Chili Jelly

The growing season is over, and I have a lot of chili peppers in my fridge. What am I supposed to do with all of it? I’ll admit that I went a little crazy last year with the canning. We still have a lot of canned fruit in the basement. One of the canned goods that is used by me has been the chili jelly, so why not do it again?

Using the same recipe as last year, the one from Canning for a New Generation, I set off to work early in the morning.

chili-de-arbol-peppers-seeded

red-peppers

You can use commercial pectin, but I’ve opted to go natural and use Granny Smith apples. The texture is supposed to be less rubbery. Last year when I made this jelly, I also used apples. I use commercial pectin in my jams.

apples

Last year I was canning in the summer, so I believe I also included black plum, which is no longer available in our local grocery stores, so I resorted to cranberries that I found in my freezer. The plums or cranberries is really to naturally add the red colour. You could also use red onion skin.

cranberries

Once all your chopped ingredients are ready, throw it all into a large pot.

ingredients-in-pot

Add your liquids (vinegar and water).

add-liquid

Let your mixture boil down. It will smell sour (vinegar), sweet (the fruits), and spicy (the chili de arbol). You could start boiling the water to sterilize your jars at this point, though I could afford to wait longer.

boil

Once everything is soft, and the apples skins are starting to separate from the flesh, it’s time to strain. I am using a jelly bag for this process.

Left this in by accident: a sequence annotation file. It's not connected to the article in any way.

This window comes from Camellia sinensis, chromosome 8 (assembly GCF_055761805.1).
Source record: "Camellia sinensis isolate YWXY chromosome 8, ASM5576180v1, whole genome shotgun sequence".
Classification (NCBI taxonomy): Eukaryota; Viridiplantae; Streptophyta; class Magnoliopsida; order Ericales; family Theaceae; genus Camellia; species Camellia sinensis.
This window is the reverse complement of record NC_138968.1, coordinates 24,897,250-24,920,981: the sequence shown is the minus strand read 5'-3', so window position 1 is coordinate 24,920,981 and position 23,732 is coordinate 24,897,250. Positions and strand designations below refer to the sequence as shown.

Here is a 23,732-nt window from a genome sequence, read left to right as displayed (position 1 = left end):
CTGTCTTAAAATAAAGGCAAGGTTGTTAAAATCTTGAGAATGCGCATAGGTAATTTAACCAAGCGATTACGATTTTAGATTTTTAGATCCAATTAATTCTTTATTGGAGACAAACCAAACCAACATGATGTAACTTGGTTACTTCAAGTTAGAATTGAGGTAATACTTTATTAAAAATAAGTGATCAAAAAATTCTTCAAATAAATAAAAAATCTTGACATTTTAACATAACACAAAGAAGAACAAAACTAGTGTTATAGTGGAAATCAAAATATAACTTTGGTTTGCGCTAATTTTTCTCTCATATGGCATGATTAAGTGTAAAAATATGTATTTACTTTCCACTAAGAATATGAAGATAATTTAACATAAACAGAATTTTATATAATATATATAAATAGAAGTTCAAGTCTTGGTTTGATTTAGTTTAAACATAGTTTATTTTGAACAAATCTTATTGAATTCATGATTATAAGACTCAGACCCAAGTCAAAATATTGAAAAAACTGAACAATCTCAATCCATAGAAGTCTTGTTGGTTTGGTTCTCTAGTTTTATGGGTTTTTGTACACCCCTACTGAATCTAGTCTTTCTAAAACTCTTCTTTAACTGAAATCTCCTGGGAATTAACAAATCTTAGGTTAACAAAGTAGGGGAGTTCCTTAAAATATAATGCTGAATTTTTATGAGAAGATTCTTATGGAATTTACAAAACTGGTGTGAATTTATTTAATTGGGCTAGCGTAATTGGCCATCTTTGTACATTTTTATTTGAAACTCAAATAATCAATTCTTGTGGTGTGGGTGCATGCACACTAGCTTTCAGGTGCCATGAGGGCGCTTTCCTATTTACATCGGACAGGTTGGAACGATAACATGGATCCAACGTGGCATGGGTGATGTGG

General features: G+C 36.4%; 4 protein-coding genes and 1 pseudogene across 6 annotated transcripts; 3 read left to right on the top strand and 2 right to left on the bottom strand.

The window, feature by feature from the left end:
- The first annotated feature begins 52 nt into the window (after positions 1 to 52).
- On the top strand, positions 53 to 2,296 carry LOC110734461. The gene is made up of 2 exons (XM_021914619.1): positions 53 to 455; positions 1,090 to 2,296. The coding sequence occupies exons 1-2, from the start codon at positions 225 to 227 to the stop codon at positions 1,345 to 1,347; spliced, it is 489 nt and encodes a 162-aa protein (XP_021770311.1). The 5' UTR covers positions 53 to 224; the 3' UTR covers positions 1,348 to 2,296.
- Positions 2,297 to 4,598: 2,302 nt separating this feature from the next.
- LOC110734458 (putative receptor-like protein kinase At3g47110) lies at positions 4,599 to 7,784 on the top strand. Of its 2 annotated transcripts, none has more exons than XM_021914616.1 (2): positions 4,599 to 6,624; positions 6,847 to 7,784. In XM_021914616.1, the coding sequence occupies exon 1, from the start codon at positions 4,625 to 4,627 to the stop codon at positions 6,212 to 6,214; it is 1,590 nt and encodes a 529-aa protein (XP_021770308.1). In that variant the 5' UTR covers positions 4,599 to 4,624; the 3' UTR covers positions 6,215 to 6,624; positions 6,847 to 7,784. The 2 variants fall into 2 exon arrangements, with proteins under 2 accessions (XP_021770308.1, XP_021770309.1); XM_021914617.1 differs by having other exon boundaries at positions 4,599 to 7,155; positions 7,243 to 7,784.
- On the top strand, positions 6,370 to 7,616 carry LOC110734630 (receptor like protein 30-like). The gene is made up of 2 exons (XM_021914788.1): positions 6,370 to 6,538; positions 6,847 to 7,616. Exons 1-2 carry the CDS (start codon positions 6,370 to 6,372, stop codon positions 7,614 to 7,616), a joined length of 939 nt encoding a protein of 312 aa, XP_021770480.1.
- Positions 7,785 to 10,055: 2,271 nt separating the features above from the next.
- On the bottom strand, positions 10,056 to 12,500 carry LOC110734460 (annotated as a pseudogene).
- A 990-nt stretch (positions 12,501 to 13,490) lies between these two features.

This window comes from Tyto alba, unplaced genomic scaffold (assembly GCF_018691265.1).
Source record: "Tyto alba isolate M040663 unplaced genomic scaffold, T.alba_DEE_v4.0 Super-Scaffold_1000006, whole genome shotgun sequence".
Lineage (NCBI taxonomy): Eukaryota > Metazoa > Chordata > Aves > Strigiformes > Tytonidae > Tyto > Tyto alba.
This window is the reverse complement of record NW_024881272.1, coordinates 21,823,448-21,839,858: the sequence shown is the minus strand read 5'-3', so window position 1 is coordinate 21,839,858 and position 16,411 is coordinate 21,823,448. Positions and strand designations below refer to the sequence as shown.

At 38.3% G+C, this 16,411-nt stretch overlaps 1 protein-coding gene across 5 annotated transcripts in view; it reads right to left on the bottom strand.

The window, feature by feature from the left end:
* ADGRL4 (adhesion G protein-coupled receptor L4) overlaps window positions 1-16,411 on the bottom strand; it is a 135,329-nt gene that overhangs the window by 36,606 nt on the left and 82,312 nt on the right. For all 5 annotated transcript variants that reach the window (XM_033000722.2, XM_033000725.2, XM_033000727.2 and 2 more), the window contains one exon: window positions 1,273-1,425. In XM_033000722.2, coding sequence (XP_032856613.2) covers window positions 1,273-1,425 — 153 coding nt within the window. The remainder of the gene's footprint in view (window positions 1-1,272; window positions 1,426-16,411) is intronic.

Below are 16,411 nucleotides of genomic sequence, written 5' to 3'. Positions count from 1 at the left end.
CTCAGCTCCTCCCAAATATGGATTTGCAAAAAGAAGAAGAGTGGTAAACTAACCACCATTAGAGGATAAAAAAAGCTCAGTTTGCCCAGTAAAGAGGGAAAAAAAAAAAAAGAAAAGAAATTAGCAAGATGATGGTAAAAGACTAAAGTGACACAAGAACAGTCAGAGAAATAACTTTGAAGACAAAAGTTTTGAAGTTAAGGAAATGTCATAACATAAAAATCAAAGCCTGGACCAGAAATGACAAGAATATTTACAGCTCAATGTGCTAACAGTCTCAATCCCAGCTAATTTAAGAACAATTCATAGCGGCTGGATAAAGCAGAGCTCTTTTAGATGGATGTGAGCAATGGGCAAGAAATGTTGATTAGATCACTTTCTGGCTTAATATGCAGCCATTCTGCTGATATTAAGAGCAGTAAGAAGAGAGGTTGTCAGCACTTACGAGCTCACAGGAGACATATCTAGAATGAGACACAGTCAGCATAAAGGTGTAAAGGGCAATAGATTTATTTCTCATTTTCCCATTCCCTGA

strain-1

strain-2

strain-3

The straining is done in batches because I don’t think I can successfully pour everything into the bag. The process takes me about half an hour. I managed to get five cups of liquid (there’s a little more in the bowl, after I poured most into the measuring cup).

strained-liquid

Pour the beautiful liquid back into the pot and add the sugar. Bring to a boil and don’t walk away! After all the work you’ve done so far, you don’t want to burn your liquid! Now this is the part in the book that says to boil until the jelly sets, which should take about 20 minutes. To do the set test, you place a small dish in the freezer in preparation, put a small spoonful onto the chilled dish, and place in the freezer. After about minute, push the jelly and if it wrinkles, it has successfully set.

Let me mention that last year when I made this, hubs was helping me. He was in charge of the boiling. I can’t recall how long it had been boiling for, but we ran out of patience and canned even though it did not pass the set test. Needless to say, I ended up opening all the jars the next day and re-boiling the mixture for God-knows-how-long.

So this time, I kept boiling the mixture until it passed the set test. I tested every 5 minutes. I think it took close to an hour of boiling before it set. Some people might find this soothing, but not me. After the 30 minute mark, I was getting impatient! I was certain that most of my liquid was boiled away and that I would only get a few jars, but I was pleasantly surprised.

boiled-liquid

I still ended up with four cups of thickened liquid. Early I said that I didn’t have to start sterilizing my jars until later – this is why – because I had to stand there stirring this liquid for almost an hour!

I managed to fillĀ 7.5 jars. I’m not sure if the 125 mL jars have a name (like the 250 mL jars are known as half pints). I haven’t opened the half jar yet, but during the testing phase it tasted great. Maybe it could be a little spicier, so next time I can either add more chili peppers, or maybe I don’t seed them.

For now, I think this will be the end of my canning for 2015.

The book has some other wonderful recipes, and the author does a good job explaining techniques. It is a great resource for any new canner.

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